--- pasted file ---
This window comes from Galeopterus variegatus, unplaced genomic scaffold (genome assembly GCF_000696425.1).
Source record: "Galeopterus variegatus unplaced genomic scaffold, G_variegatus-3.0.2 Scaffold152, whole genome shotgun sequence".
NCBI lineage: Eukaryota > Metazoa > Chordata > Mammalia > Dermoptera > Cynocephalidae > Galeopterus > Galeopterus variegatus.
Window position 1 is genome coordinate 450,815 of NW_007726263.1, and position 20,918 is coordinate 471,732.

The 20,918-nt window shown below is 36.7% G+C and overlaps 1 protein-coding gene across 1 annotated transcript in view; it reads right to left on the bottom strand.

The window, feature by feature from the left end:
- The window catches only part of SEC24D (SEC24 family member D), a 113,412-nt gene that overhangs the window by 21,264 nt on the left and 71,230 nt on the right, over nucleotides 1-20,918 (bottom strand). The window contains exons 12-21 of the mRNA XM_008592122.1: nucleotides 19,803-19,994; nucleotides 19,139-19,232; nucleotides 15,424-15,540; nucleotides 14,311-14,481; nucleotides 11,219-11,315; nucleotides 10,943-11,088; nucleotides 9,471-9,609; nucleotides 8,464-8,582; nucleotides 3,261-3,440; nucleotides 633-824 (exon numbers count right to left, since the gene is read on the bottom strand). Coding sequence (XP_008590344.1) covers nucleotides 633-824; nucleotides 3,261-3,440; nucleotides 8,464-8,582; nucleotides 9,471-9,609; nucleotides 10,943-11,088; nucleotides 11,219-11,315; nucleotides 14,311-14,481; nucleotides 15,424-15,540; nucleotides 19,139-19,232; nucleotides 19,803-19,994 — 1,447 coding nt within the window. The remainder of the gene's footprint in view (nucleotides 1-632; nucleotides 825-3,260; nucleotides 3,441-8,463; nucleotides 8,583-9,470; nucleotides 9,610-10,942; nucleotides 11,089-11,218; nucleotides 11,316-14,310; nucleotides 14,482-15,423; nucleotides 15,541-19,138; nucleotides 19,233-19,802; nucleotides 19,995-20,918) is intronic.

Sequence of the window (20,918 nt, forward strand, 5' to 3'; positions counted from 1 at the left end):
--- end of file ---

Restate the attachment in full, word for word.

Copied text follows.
This window comes from Galeopterus variegatus, unplaced genomic scaffold (genome assembly GCF_000696425.1).
Source record: "Galeopterus variegatus unplaced genomic scaffold, G_variegatus-3.0.2 Scaffold152, whole genome shotgun sequence".
NCBI lineage: Eukaryota > Metazoa > Chordata > Mammalia > Dermoptera > Cynocephalidae > Galeopterus > Galeopterus variegatus.
Window position 1 is genome coordinate 450,815 of NW_007726263.1, and position 20,918 is coordinate 471,732.

The 20,918-nt window shown below is 36.7% G+C and overlaps 1 protein-coding gene across 1 annotated transcript in view; it reads right to left on the bottom strand.

The window, feature by feature from the left end:
- The window catches only part of SEC24D (SEC24 family member D), a 113,412-nt gene that overhangs the window by 21,264 nt on the left and 71,230 nt on the right, over nucleotides 1-20,918 (bottom strand). The window contains exons 12-21 of the mRNA XM_008592122.1: nucleotides 19,803-19,994; nucleotides 19,139-19,232; nucleotides 15,424-15,540; nucleotides 14,311-14,481; nucleotides 11,219-11,315; nucleotides 10,943-11,088; nucleotides 9,471-9,609; nucleotides 8,464-8,582; nucleotides 3,261-3,440; nucleotides 633-824 (exon numbers count right to left, since the gene is read on the bottom strand). Coding sequence (XP_008590344.1) covers nucleotides 633-824; nucleotides 3,261-3,440; nucleotides 8,464-8,582; nucleotides 9,471-9,609; nucleotides 10,943-11,088; nucleotides 11,219-11,315; nucleotides 14,311-14,481; nucleotides 15,424-15,540; nucleotides 19,139-19,232; nucleotides 19,803-19,994 — 1,447 coding nt within the window. The remainder of the gene's footprint in view (nucleotides 1-632; nucleotides 825-3,260; nucleotides 3,441-8,463; nucleotides 8,583-9,470; nucleotides 9,610-10,942; nucleotides 11,089-11,218; nucleotides 11,316-14,310; nucleotides 14,482-15,423; nucleotides 15,541-19,138; nucleotides 19,233-19,802; nucleotides 19,995-20,918) is intronic.

Sequence of the window (20,918 nt, forward strand, 5' to 3'; positions counted from 1 at the left end):